Internet music service Pandora doesn't try to guess what you like -- it knows what you love. One of my friends is penning eloquent paeans to Pandora's amazing audiophile superpowers on a fairly regular basis lately, and still others evangelize it. Its uncanny savvy, and the fervent customer love it seems to inspire, opens a box of trouble for Sirius XM
Traditionally, corporate radio companies tried to tell you what you liked. At its inception, Sirius XM's major competitive advantage was its promise to give listeners what they wanted again, with a wide selection of eclectic, genre-based stations.
Down here on Earth, Apple's
Then along came streaming radio service Pandora, which now might menace both satellite radio and Apple's iTunes. Its Music Genome Project analyzes music according to your tastes, and offers up suggestions of other artists you'll probably adore as well. In short, it's free mind-reader radio.
Pandora recently broke the 60-million-listener mark, powered in part by a surge of new users on smartphone devices like Apple's iPhone, Research in Motion's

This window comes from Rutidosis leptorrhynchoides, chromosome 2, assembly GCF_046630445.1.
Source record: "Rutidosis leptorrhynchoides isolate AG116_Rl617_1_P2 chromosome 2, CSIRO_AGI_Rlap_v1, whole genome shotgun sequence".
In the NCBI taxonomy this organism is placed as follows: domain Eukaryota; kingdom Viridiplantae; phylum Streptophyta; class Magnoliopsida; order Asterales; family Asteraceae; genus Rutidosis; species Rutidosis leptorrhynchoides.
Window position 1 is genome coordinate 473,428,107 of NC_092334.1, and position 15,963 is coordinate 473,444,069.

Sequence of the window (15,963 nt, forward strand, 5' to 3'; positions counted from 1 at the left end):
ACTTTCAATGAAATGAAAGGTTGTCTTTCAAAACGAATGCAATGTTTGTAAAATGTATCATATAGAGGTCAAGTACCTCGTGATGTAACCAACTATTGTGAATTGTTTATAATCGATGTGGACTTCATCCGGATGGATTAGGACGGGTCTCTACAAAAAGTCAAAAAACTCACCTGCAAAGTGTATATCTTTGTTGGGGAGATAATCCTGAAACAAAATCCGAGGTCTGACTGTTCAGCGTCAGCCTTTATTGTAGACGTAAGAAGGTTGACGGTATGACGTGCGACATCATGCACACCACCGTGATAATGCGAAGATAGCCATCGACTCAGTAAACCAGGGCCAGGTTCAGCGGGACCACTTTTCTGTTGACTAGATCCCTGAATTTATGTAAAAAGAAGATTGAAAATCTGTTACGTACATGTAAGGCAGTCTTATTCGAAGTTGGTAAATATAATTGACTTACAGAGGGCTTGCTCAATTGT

Word now has it venture capitalist firm Elevation Partners has been investing in such new-school social media plays as Facebook, Yelp, and now, yes, Pandora. Elevation Partners arguably knows music; U2's Bono is a managing director. Pandora is a serious contender, and it looks like a threat to Sirius to me. (I'm not the first Fool to pose this question.)
Sirius XM has its share of challenges, including a nasty economic climate in which consumers may cut subscriptions for discretionary entertainment in favor of cheaper or free options on the Internet. Sirius also staggers under a mind-blowing $3.03 billion debt load, and the sluggish economy won't help partners such as Ford
For Sirius XM, this Pandora's box of competitive threats is all too real.
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